Feeding and sleeping take up most of your day 

It is known that most of the time in the very beginning, your newborn will eat and sleep. Newborns have tiny tummies, meaning they wake up every few hours to feed. During the first month, they feed up to 12 times a day, meaning every 2 to 3 hours depending on their needs. When a newborn is hungry, he wakes up to have his milk but sometimes, parents have to wake him for feeding. Depending on their weight and whether they are breastfeeding or having formula milk, you’ll slowly develop a routine of feeding and sleeping over the months. Once you see a pattern and learn about your newborn’s needs and cries, it will get easier. During the first few days, be ready to feel like you’re constantly feeding your newborn. After the first week, feeds will slowly decrease. When it comes to sleep, they are certainly random at first. Your newborn will sleep a total of 16 to 17 hours a day, broken up by feeding time.

Bonding time 

In the whirlwind of the newborn phase, there will be magical moments where you’ll be able to take in every minute with that little human you have created. By giving them warmth, love, and undivided attention with a lot of cuddling and smiling, they will slowly start to get used to the outside world. It is important for new parents to have time to enjoy their baby, to sit and watch them, let them observe your face and memorize it and give them a lot of affection. Besides sleeping and feeding, it is considered important for newborns to bond with their caregivers. Even though they are very tiny and seem to be slowly waking up to their surroundings, talk or sing to them so they recognize your voice and gently touch them to help them feel safe. You will also learn about the way they communicate their needs, identifying different cries and their body language. Despite everyone around me telling me not to get my baby girl used to being rocked, I spent my time rocking her and carrying her, explaining everything I was doing. Holding her and kissing her as well was an important way to communicate and soothe my newborn. Bath time is also an important part of parent-newborn bonding time. Smiling at them while bathing them and massaging them after that will soothe them and make you both relaxed.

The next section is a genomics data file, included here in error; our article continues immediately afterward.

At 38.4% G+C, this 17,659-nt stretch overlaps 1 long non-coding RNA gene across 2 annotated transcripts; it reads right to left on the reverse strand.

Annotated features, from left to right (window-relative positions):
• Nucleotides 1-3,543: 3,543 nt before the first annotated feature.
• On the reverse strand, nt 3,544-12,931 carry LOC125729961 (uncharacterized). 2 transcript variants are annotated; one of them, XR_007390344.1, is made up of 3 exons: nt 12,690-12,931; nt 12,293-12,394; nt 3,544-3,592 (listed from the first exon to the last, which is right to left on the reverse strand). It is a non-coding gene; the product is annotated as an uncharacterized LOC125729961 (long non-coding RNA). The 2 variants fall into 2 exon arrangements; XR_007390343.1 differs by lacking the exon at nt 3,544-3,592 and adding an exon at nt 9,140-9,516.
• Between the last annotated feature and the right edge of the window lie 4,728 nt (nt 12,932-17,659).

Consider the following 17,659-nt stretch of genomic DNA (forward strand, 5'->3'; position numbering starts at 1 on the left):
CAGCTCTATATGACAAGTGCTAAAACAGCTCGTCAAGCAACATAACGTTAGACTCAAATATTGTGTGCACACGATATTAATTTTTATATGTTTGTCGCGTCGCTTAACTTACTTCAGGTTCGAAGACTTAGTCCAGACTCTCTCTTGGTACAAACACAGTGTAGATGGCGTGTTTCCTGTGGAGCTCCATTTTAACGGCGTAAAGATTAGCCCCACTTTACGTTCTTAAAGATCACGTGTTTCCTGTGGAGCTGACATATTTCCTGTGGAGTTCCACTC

Your newborn’s development

As days go by, every minute is a chance for your newborn to learn and develop. Their brain is growing fast as they use all their senses. They see new things, they hear new sounds, smell and touch everything around them, constantly developing their brain. Your newborn will be developing his grasp reflex, startle at sudden sounds and have jerky movements while he sleeps (no panic here, it’s just new!). Newborns cannot see very far at the beginning but he will surely enjoy looking at your face and memorizing its features, trying to duplicate your facial expressions. Try holding him close and making faces to entertain him and help him through his development. The ideal time to entertain and talk to your newborn is when they are quiet and alert. This will allow him to take everything in and mimic your gestures, stimulating his brain. Remember that each one of them is unique and will eventually reach developmental milestones at their own pace. These are a few guidelines on what to expect at each stage: